The Epiphany of Our Lord

An epiphany can be a sudden manifestation or perception of the essential nature or meaning of something, or an intuitive grasp of reality through a particular event. However, the Epiphany overshadows all other epiphanies. The Magi recognized this, which is why they simply prostrated themselves and gave Him homage. The Baby became the focus of their existence.

(This article courtesy of the Arlington Catholic Herald.)

What happened? The Creator became a creature. The Master of the Universe became a toddler. The dawn of salvation had come. The star which guided them to Bethlehem had set and the Son had risen. The nexus between God and man had become flesh and was dwelling among them.

Naturally, the Wise Men were overjoyed at the prospect of witnessing this spectacular event. Think of the joy that any person feels when he sees a newborn. He sees another person, created uniquely in God's image and likeness certainly, but just another person. Still, people get excited, they even start speaking in a different language with odd guttural ga-gas and goo-goos. Imagine the Magi seeing Christ in the arms of the Blessed Mother and knowing with blissful certitude that it was not just another person, not just another cute kid sitting in His mother's arms. Rather, it was the One for Whom they had been waiting and hoping. He had arrived.

And the event was epiphanic. Their lives would never be the same. Once they knew beyond a shadow of a doubt that the Christ child was present on earth, that the relationship with heaven had changed, never again would they look upon the stars and see a distance that could not be crossed. From that day forth, they saw an expansive sky which led them to God, rather than isolating them from Him. Remember, these men were not yokels seeing the big city for the first time. They had studied and then traveled solely to find the truth and the Truth led them to Himself. Oh, the great joy of a mystery revealed!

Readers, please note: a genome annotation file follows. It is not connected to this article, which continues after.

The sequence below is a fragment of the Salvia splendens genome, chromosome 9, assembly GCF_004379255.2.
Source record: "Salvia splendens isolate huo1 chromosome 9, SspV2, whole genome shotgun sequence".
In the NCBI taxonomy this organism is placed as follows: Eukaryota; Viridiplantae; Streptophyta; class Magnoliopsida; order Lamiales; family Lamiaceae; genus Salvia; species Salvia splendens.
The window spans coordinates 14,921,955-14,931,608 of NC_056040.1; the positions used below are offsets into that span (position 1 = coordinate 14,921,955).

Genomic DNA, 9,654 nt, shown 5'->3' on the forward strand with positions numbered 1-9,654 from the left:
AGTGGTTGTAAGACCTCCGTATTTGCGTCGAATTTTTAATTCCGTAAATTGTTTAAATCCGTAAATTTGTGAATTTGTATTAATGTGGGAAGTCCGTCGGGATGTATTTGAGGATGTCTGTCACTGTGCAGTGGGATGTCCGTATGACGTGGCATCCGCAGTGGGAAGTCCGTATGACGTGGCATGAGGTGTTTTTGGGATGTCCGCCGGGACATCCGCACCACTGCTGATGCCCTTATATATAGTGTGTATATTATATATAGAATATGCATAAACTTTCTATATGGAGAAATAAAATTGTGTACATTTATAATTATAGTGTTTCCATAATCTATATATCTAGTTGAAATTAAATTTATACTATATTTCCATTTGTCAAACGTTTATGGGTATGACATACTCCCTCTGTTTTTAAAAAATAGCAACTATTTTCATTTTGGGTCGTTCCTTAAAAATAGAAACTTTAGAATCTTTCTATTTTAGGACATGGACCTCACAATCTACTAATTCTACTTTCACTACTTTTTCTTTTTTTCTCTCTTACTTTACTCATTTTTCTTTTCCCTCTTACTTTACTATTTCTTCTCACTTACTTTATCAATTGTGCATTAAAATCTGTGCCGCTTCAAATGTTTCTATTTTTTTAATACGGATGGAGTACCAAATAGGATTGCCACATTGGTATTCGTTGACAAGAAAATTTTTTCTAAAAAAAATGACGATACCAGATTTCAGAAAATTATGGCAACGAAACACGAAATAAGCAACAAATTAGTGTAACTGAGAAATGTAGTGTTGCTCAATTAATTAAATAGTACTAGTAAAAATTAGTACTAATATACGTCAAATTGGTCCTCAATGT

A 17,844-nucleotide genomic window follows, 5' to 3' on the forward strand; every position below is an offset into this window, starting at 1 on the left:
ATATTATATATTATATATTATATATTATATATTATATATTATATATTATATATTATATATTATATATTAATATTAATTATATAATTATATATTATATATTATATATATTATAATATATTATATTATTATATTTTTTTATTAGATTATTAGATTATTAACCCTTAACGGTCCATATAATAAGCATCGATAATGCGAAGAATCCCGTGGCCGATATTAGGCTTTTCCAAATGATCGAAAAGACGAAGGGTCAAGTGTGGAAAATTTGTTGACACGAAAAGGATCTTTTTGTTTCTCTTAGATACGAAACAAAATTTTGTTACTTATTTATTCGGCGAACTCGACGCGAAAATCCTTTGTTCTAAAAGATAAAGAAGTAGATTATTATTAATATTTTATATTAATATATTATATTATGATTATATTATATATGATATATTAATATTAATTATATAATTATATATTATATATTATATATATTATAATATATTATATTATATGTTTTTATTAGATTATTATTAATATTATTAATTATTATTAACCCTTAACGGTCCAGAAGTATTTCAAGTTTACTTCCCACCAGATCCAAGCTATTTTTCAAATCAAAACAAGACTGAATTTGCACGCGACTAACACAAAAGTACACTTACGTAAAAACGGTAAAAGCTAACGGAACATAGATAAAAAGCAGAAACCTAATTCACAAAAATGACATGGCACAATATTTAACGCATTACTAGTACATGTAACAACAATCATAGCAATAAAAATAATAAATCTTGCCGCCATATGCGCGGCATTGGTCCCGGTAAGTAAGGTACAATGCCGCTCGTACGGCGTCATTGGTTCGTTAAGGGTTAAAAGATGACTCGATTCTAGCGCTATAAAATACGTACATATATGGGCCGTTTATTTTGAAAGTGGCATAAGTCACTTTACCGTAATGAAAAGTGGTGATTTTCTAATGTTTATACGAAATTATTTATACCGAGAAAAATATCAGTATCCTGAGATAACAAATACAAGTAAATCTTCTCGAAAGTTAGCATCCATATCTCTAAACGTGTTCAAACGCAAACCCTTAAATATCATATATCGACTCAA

The curiosity which led them to seek Christ had been satisfied in the birth of the Messiah. Their response proves it: they gave the best they had — gold, frankincense, and myrrh from their material stock, adoration from their hearts as they prostrated themselves, and finally, obedience to the angelic message that saved the boy from the wrath of Herod.

There is no need to gild the lily here. The birth of Jesus surpasses all other births. The simple fact of the matter is that God, who had every reason to hate us, reject us, and/or punish us, so loved the world that He sent His only-begotten Son. The greatest tragedy in history would have been for no one to have realized it. But the visit of the Magi teaches us all that the Son of Man descended from heaven and chose to dwell among us. The greatest personal tragedy would be for you to ignore it.

Fr. Gee is parochial vicar at Our Lady of Angels Parish, Woodbridge, Virginia.

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